The expansion of the warehouse has been long in the works and when completed, it will include more dwelling units, a proper kitchen, showers, and FLUSH TOILETS! After much preparation of plumbing, insulation, radiant heating tubes, forms, and more, 20 yards of concrete arrived. The 5 or so of us did the best we could, and it turned out pretty nice. There was a blowout or two of forms and everything set up quicker than we wished leading to not the smoothest finish, but throw a rug on it and we're good to go.
In reading back over the last post, I laughed at the ever so naive last line: "Hopefully I'll have a post about putting up the warehouse in just a couple weeks!" Three months later was a post about putting up some of the first beams and 8 months later was a post about insulating the place. This time around, I understand that anything that resembles a building is still a long way off. But that doesn't mean it will be any less cool when it is complete! Yeehaw for progress!
|Thursday October 17 2013||File under: quarry|
|The sun is shining outside so I can happily play frisbee, bike to trivia*, or get in some outdoor juggling practice. But now I've got another reason to be happy that the sun is shining: it's making me money!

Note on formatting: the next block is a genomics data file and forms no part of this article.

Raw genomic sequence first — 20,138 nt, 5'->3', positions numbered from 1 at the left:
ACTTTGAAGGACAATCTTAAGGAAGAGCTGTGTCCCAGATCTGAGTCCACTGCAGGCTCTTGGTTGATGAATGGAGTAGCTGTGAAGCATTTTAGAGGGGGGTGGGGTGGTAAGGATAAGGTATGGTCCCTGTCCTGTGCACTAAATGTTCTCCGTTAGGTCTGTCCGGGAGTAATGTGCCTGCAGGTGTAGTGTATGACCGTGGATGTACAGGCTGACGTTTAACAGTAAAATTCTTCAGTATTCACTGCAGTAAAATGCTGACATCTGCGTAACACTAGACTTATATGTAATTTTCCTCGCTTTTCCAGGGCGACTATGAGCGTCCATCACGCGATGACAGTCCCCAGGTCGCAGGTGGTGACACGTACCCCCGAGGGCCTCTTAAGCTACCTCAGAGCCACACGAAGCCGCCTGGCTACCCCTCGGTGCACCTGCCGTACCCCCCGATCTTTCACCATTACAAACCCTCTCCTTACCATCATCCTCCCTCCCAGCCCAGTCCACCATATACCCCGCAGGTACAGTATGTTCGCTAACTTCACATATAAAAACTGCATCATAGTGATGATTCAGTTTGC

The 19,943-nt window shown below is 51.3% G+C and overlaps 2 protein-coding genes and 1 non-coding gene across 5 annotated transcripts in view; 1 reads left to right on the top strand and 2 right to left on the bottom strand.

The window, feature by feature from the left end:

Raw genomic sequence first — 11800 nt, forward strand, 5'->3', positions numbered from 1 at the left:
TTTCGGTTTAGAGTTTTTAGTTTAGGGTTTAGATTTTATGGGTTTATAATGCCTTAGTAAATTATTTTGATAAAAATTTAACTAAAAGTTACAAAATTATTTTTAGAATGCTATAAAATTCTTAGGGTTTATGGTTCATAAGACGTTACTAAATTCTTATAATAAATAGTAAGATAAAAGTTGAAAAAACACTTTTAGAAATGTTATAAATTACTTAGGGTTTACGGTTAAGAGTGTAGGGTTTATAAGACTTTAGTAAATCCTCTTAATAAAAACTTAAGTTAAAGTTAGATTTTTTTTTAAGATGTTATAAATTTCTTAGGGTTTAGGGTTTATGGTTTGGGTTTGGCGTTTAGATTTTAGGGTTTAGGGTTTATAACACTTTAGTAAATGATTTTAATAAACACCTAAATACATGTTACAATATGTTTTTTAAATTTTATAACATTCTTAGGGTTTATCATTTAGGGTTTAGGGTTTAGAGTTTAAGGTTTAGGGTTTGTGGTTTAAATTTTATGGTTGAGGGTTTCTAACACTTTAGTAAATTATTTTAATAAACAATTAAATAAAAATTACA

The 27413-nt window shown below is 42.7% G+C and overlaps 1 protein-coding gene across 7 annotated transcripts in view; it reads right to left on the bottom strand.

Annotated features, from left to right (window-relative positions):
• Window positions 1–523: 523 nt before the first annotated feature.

Through the exhaustive legwork and vision of a few very environmentally minded local folks, the Skagit County Community Solar project was born. The idea behind it is this: not everyone can put solar panels on their home (maybe they rent, live in a shaded area, or can't afford the cost of a whole system) but many want to support solar energy. So, if we all pool our money and find a well-lit spot, we can all share in a piece of the solar energy experience. The state of Washington encourages exactly this type of thing with a program called Community Solar. From their side, it encourages local jobs*, raises awareness of solar energy, and helps delay* building new power plants.
In short, the financial arrangement works like this: 20-30 folks bought "shares" to fund the purchase, install, and start a maintenance fund. Then, for the next 7 years, all governmental subsidies/payments get divvied up among the share holders. The money earned from selling our power back to the local power company goes to pay for the lease on the community roof we are using. Then, at the end of 7 years, we will sell the system to the Middle School (where the system is installed) and those profits, plus what is left out of the maintenance fund will be distributed among the shareholders. The idea is that shareholders will recoup their investment plus maybe 4%, depending on weather, maintenance, etc.
All in all, it's really an awesome kind of project to be involved in. We earn money, support the environment, and raise awareness about how others can support the environment as well. Win win win!
|Wednesday October 9 2013||File under: environment, Anacortes|